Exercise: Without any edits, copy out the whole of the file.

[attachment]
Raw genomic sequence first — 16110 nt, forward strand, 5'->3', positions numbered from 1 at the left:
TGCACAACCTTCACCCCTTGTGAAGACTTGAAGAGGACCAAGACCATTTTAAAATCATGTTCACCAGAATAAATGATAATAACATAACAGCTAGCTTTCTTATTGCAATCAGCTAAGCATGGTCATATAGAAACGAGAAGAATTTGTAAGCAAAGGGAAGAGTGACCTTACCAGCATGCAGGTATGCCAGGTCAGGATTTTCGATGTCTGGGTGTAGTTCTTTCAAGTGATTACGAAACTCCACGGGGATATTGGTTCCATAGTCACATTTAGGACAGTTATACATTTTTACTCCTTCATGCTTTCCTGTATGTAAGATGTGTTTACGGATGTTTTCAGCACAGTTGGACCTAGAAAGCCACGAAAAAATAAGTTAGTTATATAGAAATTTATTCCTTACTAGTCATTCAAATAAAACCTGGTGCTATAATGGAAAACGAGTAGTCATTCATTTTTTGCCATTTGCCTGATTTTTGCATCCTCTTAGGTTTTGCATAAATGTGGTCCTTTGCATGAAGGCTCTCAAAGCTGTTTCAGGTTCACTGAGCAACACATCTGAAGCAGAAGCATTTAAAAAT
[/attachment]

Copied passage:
Raw genomic sequence first — 16110 nt, forward strand, 5'->3', positions numbered from 1 at the left:
TGCACAACCTTCACCCCTTGTGAAGACTTGAAGAGGACCAAGACCATTTTAAAATCATGTTCACCAGAATAAATGATAATAACATAACAGCTAGCTTTCTTATTGCAATCAGCTAAGCATGGTCATATAGAAACGAGAAGAATTTGTAAGCAAAGGGAAGAGTGACCTTACCAGCATGCAGGTATGCCAGGTCAGGATTTTCGATGTCTGGGTGTAGTTCTTTCAAGTGATTACGAAACTCCACGGGGATATTGGTTCCATAGTCACATTTAGGACAGTTATACATTTTTACTCCTTCATGCTTTCCTGTATGTAAGATGTGTTTACGGATGTTTTCAGCACAGTTGGACCTAGAAAGCCACGAAAAAATAAGTTAGTTATATAGAAATTTATTCCTTACTAGTCATTCAAATAAAACCTGGTGCTATAATGGAAAACGAGTAGTCATTCATTTTTTGCCATTTGCCTGATTTTTGCATCCTCTTAGGTTTTGCATAAATGTGGTCCTTTGCATGAAGGCTCTCAAAGCTGTTTCAGGTTCACTGAGCAACACATCTGAAGCAGAAGCATTTAAAAAT